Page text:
In brief: The Victorian Planning Minister has introduced legislation to implement a new development levy framework for the state. Developers and land owners in growth and strategic development areas will need to understand the new system of standard and supplementary levies, although much of the detail is still to come. Managing Associate Meg Lee (view CV) explains.

  • Background
  • In short – what are the new levies?
  • What does the new legislation do?
  • What else is required for implementation?

HOW DOES IT AFFECT YOU?

Developers and land owners in the growth areas and in strategic development areas will need to understand the new system of standard and supplementary levies. A new infrastructure contributions plan and corresponding overlay will be developed by planning authorities for these areas, to identify whether a standard levy, supplementary levy, or both, apply. Planning scheme amendments will need to follow the legislation being passed, in order to implement the proposed new overlays into the Victoria Planning Provisions. Much of the detail of the new levy system is yet to come, in the form of Ministerial Directions. The new legislation will come into effect on 1 July 2016, if not proclaimed sooner.

BACKGROUND

Local government and the development industry have long expressed concern that the current system of development contributions has become too onerous, costly and difficult to administer. The aim of the new system is to ensure that the planning and delivery of infrastructure is 'equitable, efficient and cost effective'.1

The Planning and Environment Amendment (Infrastructure Contributions) Bill 2015 (Vic) (the Bill), introduced on 11 June 2015 by Planning Minister Richard Wynne, has its roots in a process commenced by the former Government over three years ago, with the establishment of the Standard Development Contributions Advisory Committee and the release of its two reports:2 Report 1: Setting the Framework, and Report 2: Setting the Levies, together with a Government response to the reports, as well as a previous position paper developed in 2011, A New Victorian Development Contributions System – A Preferred Way Forward.

The previous Government had announced the new system in May 2014, with the stated intention that it would commence on 1 July 2015, but the legislation was never tabled. At that time, details of the proposed levies were set out on the then Department of Planning and Community Development website; however, these details have now been removed, following the introduction of the legislation into Parliament last week.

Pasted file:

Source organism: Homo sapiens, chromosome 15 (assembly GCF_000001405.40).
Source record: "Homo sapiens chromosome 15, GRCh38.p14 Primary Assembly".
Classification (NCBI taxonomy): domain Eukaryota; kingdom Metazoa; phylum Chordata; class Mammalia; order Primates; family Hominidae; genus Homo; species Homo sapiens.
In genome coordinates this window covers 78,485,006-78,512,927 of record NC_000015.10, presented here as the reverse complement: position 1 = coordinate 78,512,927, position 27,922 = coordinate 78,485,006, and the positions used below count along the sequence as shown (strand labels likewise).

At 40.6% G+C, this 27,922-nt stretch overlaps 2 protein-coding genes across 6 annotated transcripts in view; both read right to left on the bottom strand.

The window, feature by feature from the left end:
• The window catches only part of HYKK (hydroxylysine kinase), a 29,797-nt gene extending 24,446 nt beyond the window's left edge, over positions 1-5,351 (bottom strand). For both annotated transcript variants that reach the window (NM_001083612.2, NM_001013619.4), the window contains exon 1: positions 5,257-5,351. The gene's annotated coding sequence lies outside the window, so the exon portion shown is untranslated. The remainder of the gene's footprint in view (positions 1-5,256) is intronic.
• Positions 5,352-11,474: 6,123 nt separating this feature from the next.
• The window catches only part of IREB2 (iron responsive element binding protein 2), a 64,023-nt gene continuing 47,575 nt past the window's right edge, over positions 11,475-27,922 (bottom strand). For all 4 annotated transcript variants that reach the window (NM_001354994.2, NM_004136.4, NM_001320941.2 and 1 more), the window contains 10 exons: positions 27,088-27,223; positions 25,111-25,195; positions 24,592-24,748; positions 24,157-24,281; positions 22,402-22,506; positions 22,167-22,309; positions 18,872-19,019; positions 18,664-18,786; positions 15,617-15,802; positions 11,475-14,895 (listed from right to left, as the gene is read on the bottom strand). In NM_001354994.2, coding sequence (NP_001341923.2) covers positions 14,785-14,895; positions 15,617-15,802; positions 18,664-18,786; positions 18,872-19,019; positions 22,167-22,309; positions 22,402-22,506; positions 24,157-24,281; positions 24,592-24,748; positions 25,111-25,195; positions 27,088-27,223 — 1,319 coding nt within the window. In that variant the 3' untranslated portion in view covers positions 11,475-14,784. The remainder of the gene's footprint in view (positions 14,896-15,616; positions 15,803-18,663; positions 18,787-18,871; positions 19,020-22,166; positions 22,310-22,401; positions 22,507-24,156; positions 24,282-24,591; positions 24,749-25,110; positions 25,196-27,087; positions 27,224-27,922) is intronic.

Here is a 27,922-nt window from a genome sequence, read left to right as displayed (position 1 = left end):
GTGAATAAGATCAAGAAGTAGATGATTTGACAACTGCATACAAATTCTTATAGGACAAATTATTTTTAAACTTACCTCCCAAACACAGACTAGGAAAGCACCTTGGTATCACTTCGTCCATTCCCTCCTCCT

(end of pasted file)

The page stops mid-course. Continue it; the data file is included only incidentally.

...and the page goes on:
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IN SHORT – WHAT ARE THE NEW LEVIES?

The June 2015 Department publication Reforming Infrastructure Contributions that accompanied the Ministerial announcement sets out a summary of the new system and includes details that are not directly covered in detail by the Bill.

It states that the infrastructure levy will be used for local infrastructure, such as local roads, community centres, kindergartens, maternal and child health facilities, local parks and sporting facilities. It goes on to state that the infrastructure contributions can also fund some state infrastructure, such as public transport improvements.

It also states that the proposal is to introduce standard rates for residential, retail and commercial/industrial development for both metropolitan and non-metropolitan locations. However, the proposed rates are not set out in this publication (or anywhere at this stage).

The supplementary levy is proposed as an optional levy for use when the standard levy cannot adequately fund the required local infrastructure, or where additional infrastructure is required, such as state infrastructure in growth areas where the Growth Areas Infrastructure Contributions Scheme does not apply.

The levies are proposed to be applied to greenfield growth areas (land within the Urban Growth Zone or identified for growth in regional growth plans) and strategic development areas (locations within existing urban areas that have been identified in Plan Melbourne, including National Employment Clusters and Urban Renewal Areas) where there are no current development contributions plans

WHAT DOES THE NEW LEGISLATION DO?

The Bill introduces a new Part 3AB into the Planning and Environment Act 1987 (Vic). The Bill sets out that, in addition to the items covered by section 6, a planning scheme may include one or more infrastructure contributions plans (ICP) for the purposes of levying contributions to fund:

  • the provision of works, services and facilities in relation to the development of land in the area to which the ICP applies; and